It took Dorsey about a year of careful lab and computer work to identify the genetic markers he needed to try Sass’s technique. Though Dorsey is a botanist, much of his work on bioinformatics consists of sitting at his double-monitored computer, writing code to analyze giant files of genetic data. “I got into this profession to work in the woods,” says Dorsey, an outdoorsy Oregon native. “I rarely get there anymore.”
Dorsey has been helped in the lab by students from Pasadena City College. His current intern is Armando Serrano, who was born in Mexico but grew up in Japan, Queens, and Las Vegas before settling in Los Angeles.
Left to right: A field trip to the Sierra de Quila Flora and Fauna Protection Area in Jalisco, Mexico, to study Dioon in the wild; a Dioon tomasellii growing in an oak forest in the Sierra de Quila Flora and Fauna Protection Area (photographs by Brian Dorsey).
Interested in computer science, Serrano had taken a sprinkling of community college classes and supported himself as a waiter. But he hadn’t been inspired academically until he took a botany course at PCC. Though Serrano took the course merely to fulfill a credit, he ended up intrigued about plants and the use of computers to study bioinformatics.
Serrano now works at The Huntington regularly, extracting DNA from cycad leaves. It’s a difficult task because cell walls in the leaves are especially tough to break—Serrano uses a machine full of ceramic beads to pulverize them—and because the plant is full of enzymes and compounds that damage DNA once they are released. Serrano’s fallen hard for both botanical research and the cycads he works with. “I love them,” he says. “I’m completely absorbed.”
In his work, Serrano uses a wealth of scientific tools: pipettes, centrifuges, an enzyme extracted from bacteria in thermal geysers, and a machine that rapidly amplifies the DNA he’s extracted. He’s helping with Dorsey’s projects and also testing a technique to see if the sex of cycads can be determined from DNA—useful knowledge for conservation because some cycads take 20 years to produce the cones that show whether they are male or female.
While exciting, the work on cycads has also been frustrating. When Dorsey finally received the data from the markers he’d carefully created and sequenced at Berkeley, he hoped they would show clear variations, but he was bitterly disappointed. The data he got back was nonsense, with no patterns emerging.
The botanists put their heads together, trying to understand what went wrong. It’s possible the experiment was swamped by the immense cycad genome, which is 25 times larger than the human genome and, apparently, full of duplicate copies of genes and regions filled with seemingly meaningless repeats. “The cycad genome is huge and that’s really been a problem,” Dorsey says.
Luckily, Dorsey’s temporary position had turned into a full-time one, so he did not have to give up. He investigated other techniques and chose a highly efficient and precise way to pick through vast amounts of genetic information. The final sequencing was performed at the University of Idaho. It appears to have worked, and now Dorsey is analyzing how Dioon species are related and writing up the work for publication.
“This was definitely a difficult problem to tackle,” says Specht, who calls Dorsey’s scientific work based on The Huntington’s plant collections “a perfect marriage.” “Brian is at the right place at the right time. And he’s running with it.”
Jim Folsom—the Marge and Sherm Telleen/Marion and Earle Jorgensen Director of the Botanical Gardens—standing among several species of Dioon cycads in Loran Whitelock’s garden, 2014. Photograph by Kate Lain.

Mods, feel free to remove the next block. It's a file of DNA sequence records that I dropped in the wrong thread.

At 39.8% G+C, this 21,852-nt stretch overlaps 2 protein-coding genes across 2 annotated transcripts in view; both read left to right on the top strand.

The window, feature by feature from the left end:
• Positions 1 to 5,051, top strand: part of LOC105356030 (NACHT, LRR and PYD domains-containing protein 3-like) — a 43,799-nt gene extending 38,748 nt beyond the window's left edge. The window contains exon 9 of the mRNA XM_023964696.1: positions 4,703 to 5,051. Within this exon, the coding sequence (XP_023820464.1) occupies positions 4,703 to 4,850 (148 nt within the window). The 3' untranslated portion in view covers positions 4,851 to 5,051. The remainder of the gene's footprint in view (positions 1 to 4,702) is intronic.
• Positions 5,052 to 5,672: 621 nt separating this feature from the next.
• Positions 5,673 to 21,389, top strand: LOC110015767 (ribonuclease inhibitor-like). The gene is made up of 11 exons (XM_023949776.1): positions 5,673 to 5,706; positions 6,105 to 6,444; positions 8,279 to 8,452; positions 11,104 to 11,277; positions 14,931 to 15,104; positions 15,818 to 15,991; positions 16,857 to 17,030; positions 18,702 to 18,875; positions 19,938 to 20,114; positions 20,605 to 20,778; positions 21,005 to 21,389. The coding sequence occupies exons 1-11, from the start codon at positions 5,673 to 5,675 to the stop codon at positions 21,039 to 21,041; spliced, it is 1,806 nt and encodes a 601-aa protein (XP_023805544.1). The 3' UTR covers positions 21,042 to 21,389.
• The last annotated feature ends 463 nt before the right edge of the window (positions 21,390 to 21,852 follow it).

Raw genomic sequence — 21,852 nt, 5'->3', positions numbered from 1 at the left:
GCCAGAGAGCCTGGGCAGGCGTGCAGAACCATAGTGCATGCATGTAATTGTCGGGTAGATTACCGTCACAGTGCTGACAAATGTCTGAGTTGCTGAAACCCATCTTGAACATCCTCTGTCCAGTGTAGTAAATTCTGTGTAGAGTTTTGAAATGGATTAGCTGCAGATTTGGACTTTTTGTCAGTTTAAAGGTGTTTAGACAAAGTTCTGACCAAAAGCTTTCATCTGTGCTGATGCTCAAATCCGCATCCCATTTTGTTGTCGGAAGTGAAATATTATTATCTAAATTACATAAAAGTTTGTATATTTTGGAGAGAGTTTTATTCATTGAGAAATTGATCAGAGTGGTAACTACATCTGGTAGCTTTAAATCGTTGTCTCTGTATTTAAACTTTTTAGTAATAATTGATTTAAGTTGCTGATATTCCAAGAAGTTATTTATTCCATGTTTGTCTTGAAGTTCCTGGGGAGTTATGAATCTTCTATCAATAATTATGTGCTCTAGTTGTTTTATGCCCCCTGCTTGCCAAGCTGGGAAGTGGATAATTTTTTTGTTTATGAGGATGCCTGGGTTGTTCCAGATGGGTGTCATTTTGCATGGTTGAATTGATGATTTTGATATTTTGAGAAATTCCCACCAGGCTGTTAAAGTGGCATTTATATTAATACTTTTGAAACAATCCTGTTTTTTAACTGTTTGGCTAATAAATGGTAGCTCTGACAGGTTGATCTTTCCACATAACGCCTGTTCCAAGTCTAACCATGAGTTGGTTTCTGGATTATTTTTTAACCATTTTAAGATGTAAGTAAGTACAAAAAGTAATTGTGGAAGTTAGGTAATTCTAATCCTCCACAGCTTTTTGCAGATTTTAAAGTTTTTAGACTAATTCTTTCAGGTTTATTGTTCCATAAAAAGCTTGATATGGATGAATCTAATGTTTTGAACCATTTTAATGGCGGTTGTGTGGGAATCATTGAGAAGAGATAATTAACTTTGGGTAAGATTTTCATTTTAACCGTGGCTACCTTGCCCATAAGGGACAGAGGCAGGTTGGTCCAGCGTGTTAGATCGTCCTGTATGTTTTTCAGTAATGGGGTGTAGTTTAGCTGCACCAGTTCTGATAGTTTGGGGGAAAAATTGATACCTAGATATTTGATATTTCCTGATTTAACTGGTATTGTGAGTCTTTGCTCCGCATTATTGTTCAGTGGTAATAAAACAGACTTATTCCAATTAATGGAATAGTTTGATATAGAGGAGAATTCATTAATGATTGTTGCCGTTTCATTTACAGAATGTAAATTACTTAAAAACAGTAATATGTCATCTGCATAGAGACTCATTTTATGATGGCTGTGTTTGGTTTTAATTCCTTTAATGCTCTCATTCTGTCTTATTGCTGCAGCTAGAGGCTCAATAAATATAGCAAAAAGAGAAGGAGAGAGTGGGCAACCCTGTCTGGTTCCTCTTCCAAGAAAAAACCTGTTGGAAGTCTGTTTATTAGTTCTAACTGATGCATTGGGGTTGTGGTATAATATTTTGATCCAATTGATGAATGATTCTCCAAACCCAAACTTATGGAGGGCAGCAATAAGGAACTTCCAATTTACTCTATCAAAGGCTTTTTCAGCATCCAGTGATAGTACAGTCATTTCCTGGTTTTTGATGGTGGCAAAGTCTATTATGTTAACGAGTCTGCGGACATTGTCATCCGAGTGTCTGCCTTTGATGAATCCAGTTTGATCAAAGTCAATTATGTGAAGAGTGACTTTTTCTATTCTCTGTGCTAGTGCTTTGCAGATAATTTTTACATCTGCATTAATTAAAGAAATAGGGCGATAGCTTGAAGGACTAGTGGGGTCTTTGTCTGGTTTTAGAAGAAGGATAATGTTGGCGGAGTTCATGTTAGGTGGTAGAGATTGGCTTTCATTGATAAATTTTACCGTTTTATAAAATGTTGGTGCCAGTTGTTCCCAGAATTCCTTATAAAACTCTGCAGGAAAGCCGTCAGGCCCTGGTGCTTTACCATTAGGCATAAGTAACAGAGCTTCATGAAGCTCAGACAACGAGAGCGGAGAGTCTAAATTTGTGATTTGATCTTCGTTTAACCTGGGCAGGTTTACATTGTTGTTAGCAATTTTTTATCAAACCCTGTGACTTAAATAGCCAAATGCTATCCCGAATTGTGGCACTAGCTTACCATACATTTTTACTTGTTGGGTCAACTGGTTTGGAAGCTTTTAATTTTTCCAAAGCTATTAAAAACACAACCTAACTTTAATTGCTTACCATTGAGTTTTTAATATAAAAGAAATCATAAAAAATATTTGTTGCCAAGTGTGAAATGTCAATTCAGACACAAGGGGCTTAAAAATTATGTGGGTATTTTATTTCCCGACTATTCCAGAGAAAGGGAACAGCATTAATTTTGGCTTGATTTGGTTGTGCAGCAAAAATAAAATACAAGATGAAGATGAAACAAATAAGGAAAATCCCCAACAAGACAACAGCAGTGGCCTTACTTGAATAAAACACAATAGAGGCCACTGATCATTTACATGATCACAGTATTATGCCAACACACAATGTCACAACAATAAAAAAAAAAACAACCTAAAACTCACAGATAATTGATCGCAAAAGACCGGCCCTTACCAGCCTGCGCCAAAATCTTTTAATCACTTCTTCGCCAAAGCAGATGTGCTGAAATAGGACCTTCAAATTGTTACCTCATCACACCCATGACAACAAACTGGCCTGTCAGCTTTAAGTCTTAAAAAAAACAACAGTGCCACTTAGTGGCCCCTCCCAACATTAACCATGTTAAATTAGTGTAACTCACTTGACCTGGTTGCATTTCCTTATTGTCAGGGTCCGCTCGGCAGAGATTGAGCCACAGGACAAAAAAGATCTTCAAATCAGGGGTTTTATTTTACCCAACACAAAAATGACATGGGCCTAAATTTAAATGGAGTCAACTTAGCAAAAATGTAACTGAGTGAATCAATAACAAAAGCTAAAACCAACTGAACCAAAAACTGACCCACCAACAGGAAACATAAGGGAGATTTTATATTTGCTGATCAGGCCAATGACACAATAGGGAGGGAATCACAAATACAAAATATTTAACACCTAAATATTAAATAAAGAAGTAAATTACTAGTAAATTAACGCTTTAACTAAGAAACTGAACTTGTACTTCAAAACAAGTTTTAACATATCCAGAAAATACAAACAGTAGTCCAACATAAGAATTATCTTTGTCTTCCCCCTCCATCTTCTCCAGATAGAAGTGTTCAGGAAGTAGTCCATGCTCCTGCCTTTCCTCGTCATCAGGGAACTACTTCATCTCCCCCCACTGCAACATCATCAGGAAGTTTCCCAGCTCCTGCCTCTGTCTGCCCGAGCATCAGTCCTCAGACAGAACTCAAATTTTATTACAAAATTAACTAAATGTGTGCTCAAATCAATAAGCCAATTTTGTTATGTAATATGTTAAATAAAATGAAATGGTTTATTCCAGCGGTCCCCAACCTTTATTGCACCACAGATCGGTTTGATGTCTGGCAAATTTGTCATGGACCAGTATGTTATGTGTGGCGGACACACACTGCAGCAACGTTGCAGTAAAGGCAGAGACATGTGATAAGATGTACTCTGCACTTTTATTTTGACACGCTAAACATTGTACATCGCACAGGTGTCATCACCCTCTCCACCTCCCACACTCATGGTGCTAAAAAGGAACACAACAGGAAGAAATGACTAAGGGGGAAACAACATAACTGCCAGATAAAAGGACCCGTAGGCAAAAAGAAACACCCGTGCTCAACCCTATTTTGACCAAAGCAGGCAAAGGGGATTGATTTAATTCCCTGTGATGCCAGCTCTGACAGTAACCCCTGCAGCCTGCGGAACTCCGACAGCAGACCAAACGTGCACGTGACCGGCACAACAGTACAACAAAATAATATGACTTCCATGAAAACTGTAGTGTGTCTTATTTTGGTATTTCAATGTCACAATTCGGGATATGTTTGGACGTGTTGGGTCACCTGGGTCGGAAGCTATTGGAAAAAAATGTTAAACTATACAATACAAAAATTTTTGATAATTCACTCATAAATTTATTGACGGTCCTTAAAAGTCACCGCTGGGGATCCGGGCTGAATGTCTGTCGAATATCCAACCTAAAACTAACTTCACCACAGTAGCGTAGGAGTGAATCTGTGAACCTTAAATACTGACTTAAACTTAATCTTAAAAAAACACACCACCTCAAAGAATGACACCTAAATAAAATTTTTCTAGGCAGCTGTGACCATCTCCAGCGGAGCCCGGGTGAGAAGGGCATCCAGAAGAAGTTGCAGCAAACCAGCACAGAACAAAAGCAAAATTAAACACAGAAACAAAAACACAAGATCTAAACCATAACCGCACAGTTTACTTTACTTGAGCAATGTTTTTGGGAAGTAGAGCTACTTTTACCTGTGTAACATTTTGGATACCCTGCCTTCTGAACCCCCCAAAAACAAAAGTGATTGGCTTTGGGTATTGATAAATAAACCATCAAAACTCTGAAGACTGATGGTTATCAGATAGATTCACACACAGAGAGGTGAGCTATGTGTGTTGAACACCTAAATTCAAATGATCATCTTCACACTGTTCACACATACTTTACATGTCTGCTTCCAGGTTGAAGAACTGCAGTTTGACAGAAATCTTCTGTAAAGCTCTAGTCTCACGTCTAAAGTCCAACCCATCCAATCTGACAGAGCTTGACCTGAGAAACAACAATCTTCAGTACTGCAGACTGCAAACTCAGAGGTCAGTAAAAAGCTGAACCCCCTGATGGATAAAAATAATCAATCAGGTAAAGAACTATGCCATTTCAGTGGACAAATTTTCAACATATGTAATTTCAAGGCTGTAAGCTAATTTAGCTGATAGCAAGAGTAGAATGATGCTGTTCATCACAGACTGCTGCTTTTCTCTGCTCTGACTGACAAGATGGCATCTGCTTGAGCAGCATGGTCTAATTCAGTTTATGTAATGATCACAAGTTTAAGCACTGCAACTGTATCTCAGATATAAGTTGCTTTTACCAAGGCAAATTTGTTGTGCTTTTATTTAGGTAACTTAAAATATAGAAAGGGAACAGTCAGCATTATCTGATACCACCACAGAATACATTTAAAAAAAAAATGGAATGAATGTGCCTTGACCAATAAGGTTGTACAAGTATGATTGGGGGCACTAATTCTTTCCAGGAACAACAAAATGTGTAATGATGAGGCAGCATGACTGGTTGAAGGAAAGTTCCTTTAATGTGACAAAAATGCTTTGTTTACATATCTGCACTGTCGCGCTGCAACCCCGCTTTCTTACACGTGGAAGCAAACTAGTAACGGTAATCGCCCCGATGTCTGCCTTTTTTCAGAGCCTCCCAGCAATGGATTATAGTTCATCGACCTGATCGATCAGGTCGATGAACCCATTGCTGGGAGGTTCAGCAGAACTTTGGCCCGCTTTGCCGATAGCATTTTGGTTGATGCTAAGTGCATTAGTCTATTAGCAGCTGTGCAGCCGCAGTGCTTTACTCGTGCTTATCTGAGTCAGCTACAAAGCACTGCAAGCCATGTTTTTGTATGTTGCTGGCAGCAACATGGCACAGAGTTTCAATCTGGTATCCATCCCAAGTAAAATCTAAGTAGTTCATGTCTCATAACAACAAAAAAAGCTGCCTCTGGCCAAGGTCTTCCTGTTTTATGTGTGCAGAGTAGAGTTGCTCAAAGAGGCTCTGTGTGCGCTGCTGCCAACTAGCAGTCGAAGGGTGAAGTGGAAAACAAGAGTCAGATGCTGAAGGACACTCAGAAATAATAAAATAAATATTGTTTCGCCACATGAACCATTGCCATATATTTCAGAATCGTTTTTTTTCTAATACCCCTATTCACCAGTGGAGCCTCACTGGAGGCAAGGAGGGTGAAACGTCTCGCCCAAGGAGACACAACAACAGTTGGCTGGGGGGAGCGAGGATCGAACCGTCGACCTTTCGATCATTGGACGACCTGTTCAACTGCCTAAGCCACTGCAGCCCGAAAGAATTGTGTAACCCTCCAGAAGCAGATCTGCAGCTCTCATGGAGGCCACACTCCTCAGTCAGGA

When the Dioon relationships are completely worked out, Dorsey will next turn to larger questions of biogeography and how the curious distribution of Dioon today may hold the key to understanding when and why the plants speciated, how much genetic diversity they contain, and how best to conserve them. Dorsey has taken two field trips to Mexico to study Dioon in the wild—one to Jalisco and Nayarit with the help of Jardin Botanico de Vallarta and another to southern Mexico. In Oaxaca, the plants grow at the interface of tropical deciduous forests and the pine/oak forests above them.
As Gregory had, Dorsey noticed strange patterns: two species might be separated by a single mountain ridge. A river may have one species growing down one branch and another species growing down a second branch. Why? One hypothesis: climate change, particularly global cooling during ice ages, drove the plants’ evolution by altering the altitudes at which the plants could grow. Plants may have moved up and down hillsides as climate changed, perhaps interbreeding and then separating into new species.
To test that theory, Dorsey is now planning to analyze samples of thousands of Dioon plants. The samples will be collected by Dorsey (under the proper conservation permits), Gregory, and Mexican botanist Silvia Salas, who directs SERBO, a nonprofit research and conservation organization in Oaxaca. In her work, Salas strives to educate local farmers, who often remove cycads in order to grow corn or allow collectors to take them. She’s planning a project to document the use of starch from Dioon seeds to make tortillas in an indigenous community in northern Oaxaca. “We talk, talk, and talk with them,” Salas says. “If local people understand how special these plants are, they will protect them.”
Folsom is hoping The Huntington can help with conservation work by propagating the plants for reintroduction in the wild and through a “captive breeding program” that might sate the demand of cycad collectors and lower prices so the plants are not plucked from their native soil. “I like the fact that plants are seen as so wonderful because they’re rare, but that rarity destroys them in nature,” Folsom says. “I’d actually like to destroy the market.”
Usha Lee McFarling is a Pulitzer Prize–winning freelance writer based in South Pasadena, Calif.